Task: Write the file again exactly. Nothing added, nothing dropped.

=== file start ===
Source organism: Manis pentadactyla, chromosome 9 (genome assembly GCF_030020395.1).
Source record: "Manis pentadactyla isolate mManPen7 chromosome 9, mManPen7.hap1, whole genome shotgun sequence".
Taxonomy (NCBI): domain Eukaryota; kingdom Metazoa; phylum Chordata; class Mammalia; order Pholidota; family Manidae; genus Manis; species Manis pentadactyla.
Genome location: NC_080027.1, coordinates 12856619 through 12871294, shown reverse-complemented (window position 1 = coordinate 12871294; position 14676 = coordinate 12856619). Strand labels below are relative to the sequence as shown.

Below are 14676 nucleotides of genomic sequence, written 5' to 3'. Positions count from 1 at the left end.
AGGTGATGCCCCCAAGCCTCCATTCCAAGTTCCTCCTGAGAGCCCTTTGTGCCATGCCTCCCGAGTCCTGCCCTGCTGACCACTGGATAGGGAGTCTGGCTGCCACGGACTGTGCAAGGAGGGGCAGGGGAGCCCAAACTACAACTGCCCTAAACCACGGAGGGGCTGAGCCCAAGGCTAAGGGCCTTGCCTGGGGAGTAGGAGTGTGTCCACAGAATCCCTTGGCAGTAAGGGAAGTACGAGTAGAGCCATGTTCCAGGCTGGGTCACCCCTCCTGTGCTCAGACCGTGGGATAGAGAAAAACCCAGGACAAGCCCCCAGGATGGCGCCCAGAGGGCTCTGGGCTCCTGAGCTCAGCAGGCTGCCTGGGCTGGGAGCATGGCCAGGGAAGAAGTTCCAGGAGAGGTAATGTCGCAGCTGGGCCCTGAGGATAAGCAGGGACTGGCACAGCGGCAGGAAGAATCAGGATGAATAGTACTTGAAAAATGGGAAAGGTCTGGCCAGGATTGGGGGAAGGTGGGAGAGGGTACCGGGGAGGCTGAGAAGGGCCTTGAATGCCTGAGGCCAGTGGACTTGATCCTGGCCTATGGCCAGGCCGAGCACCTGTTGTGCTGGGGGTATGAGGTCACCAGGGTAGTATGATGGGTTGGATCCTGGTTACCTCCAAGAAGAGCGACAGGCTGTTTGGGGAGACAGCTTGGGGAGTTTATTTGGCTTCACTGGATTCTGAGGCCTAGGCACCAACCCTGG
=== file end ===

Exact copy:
Source organism: Manis pentadactyla, chromosome 9 (genome assembly GCF_030020395.1).
Source record: "Manis pentadactyla isolate mManPen7 chromosome 9, mManPen7.hap1, whole genome shotgun sequence".
Taxonomy (NCBI): domain Eukaryota; kingdom Metazoa; phylum Chordata; class Mammalia; order Pholidota; family Manidae; genus Manis; species Manis pentadactyla.
Genome location: NC_080027.1, coordinates 12856619 through 12871294, shown reverse-complemented (window position 1 = coordinate 12871294; position 14676 = coordinate 12856619). Strand labels below are relative to the sequence as shown.

Below are 14676 nucleotides of genomic sequence, written 5' to 3'. Positions count from 1 at the left end.
AGGTGATGCCCCCAAGCCTCCATTCCAAGTTCCTCCTGAGAGCCCTTTGTGCCATGCCTCCCGAGTCCTGCCCTGCTGACCACTGGATAGGGAGTCTGGCTGCCACGGACTGTGCAAGGAGGGGCAGGGGAGCCCAAACTACAACTGCCCTAAACCACGGAGGGGCTGAGCCCAAGGCTAAGGGCCTTGCCTGGGGAGTAGGAGTGTGTCCACAGAATCCCTTGGCAGTAAGGGAAGTACGAGTAGAGCCATGTTCCAGGCTGGGTCACCCCTCCTGTGCTCAGACCGTGGGATAGAGAAAAACCCAGGACAAGCCCCCAGGATGGCGCCCAGAGGGCTCTGGGCTCCTGAGCTCAGCAGGCTGCCTGGGCTGGGAGCATGGCCAGGGAAGAAGTTCCAGGAGAGGTAATGTCGCAGCTGGGCCCTGAGGATAAGCAGGGACTGGCACAGCGGCAGGAAGAATCAGGATGAATAGTACTTGAAAAATGGGAAAGGTCTGGCCAGGATTGGGGGAAGGTGGGAGAGGGTACCGGGGAGGCTGAGAAGGGCCTTGAATGCCTGAGGCCAGTGGACTTGATCCTGGCCTATGGCCAGGCCGAGCACCTGTTGTGCTGGGGGTATGAGGTCACCAGGGTAGTATGATGGGTTGGATCCTGGTTACCTCCAAGAAGAGCGACAGGCTGTTTGGGGAGACAGCTTGGGGAGTTTATTTGGCTTCACTGGATTCTGAGGCCTAGGCACCAACCCTGG